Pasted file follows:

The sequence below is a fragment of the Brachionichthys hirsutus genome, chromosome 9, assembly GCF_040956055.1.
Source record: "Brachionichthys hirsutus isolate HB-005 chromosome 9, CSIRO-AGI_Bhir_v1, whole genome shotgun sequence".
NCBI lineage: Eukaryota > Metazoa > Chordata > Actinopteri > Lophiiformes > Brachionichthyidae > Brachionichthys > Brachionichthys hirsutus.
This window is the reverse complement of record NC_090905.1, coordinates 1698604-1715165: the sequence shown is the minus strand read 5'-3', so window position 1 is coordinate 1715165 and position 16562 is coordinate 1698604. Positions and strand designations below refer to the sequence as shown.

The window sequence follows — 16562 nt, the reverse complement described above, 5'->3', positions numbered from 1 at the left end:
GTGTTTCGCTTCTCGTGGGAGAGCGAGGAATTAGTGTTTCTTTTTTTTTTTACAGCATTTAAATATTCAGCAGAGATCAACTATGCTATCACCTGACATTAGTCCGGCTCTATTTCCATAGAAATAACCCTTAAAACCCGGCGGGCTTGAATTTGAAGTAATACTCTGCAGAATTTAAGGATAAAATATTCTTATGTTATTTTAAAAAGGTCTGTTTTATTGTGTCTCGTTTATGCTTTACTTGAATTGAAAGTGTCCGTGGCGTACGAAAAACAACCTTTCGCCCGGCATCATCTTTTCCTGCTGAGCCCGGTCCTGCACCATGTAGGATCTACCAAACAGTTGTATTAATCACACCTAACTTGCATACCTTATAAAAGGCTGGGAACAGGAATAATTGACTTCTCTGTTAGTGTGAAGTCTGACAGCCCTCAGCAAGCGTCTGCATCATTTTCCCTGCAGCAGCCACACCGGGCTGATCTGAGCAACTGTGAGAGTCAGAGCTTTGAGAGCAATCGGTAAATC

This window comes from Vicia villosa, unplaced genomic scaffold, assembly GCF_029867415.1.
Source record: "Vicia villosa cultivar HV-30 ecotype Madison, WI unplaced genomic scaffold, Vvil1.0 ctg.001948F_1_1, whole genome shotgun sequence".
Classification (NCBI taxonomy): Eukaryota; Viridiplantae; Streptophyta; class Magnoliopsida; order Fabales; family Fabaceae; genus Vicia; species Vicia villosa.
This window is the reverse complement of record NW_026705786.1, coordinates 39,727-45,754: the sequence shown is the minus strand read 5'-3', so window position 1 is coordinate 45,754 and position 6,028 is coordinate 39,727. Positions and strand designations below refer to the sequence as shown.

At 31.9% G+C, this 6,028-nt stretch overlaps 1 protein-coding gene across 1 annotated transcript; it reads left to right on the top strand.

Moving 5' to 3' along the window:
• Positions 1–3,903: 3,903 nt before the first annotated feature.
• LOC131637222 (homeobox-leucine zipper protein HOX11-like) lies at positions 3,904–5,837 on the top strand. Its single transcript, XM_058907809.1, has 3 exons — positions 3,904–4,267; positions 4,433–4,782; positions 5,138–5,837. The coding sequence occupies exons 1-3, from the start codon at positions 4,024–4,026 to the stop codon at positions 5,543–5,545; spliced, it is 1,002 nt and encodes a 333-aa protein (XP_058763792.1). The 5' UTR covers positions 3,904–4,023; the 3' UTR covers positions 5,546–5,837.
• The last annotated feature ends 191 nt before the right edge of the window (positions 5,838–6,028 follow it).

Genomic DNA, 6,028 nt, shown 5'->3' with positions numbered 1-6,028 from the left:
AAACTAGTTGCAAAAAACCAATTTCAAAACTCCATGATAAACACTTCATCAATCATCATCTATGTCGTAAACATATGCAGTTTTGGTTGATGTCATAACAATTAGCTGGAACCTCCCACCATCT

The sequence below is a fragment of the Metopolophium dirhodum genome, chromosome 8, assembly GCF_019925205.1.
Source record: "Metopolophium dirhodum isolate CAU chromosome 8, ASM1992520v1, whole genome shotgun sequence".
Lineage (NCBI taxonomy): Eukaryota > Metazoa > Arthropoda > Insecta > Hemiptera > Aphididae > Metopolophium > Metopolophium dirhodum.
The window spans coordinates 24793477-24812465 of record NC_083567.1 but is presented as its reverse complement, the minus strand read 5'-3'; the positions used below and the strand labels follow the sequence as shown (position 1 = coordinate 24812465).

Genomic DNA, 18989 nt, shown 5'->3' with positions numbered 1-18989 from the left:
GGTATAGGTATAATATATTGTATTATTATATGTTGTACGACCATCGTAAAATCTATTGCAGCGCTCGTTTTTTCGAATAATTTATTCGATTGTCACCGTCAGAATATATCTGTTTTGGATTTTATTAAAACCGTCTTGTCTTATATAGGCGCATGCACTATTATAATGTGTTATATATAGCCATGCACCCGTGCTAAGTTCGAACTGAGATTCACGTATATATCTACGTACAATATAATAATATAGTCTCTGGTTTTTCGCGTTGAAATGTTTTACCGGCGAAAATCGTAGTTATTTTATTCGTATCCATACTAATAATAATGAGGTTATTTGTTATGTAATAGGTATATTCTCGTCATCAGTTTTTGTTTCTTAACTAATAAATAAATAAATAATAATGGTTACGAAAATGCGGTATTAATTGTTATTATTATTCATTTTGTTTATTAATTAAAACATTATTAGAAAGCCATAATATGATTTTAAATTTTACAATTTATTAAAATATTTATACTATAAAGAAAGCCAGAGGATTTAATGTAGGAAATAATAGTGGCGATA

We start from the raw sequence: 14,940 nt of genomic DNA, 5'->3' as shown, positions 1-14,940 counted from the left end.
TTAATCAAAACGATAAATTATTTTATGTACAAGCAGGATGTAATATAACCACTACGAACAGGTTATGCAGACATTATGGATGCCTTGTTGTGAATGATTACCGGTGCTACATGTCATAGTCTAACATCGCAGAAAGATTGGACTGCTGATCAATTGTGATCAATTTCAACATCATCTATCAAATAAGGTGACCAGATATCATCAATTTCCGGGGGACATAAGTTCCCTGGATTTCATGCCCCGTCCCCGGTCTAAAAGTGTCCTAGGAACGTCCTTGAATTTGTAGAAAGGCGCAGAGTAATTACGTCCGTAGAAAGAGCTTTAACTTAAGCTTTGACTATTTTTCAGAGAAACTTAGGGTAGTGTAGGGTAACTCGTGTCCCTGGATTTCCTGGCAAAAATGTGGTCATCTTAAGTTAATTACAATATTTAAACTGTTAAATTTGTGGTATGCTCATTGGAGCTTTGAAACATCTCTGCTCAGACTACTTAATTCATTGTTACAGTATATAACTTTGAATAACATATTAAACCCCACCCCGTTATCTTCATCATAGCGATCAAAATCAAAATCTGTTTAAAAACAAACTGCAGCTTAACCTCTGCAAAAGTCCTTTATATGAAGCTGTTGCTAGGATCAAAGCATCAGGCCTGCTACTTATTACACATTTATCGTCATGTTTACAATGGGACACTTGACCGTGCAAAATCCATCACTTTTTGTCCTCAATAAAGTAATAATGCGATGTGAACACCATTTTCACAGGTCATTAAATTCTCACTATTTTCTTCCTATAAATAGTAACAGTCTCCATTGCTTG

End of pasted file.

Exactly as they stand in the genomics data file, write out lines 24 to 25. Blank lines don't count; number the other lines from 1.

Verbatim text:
We start from the raw sequence: 14,940 nt of genomic DNA, 5'->3' as shown, positions 1-14,940 counted from the left end.
TTAATCAAAACGATAAATTATTTTATGTACAAGCAGGATGTAATATAACCACTACGAACAGGTTATGCAGACATTATGGATGCCTTGTTGTGAATGATTACCGGTGCTACATGTCATAGTCTAACATCGCAGAAAGATTGGACTGCTGATCAATTGTGATCAATTTCAACATCATCTATCAAATAAGGTGACCAGATATCATCAATTTCCGGGGGACATAAGTTCCCTGGATTTCATGCCCCGTCCCCGGTCTAAAAGTGTCCTAGGAACGTCCTTGAATTTGTAGAAAGGCGCAGAGTAATTACGTCCGTAGAAAGAGCTTTAACTTAAGCTTTGACTATTTTTCAGAGAAACTTAGGGTAGTGTAGGGTAACTCGTGTCCCTGGATTTCCTGGCAAAAATGTGGTCATCTTAAGTTAATTACAATATTTAAACTGTTAAATTTGTGGTATGCTCATTGGAGCTTTGAAACATCTCTGCTCAGACTACTTAATTCATTGTTACAGTATATAACTTTGAATAACATATTAAACCCCACCCCGTTATCTTCATCATAGCGATCAAAATCAAAATCTGTTTAAAAACAAACTGCAGCTTAACCTCTGCAAAAGTCCTTTATATGAAGCTGTTGCTAGGATCAAAGCATCAGGCCTGCTACTTATTACACATTTATCGTCATGTTTACAATGGGACACTTGACCGTGCAAAATCCATCACTTTTTGTCCTCAATAAAGTAATAATGCGATGTGAACACCATTTTCACAGGTCATTAAATTCTCACTATTTTCTTCCTATAAATAGTAACAGTCTCCATTGCTTG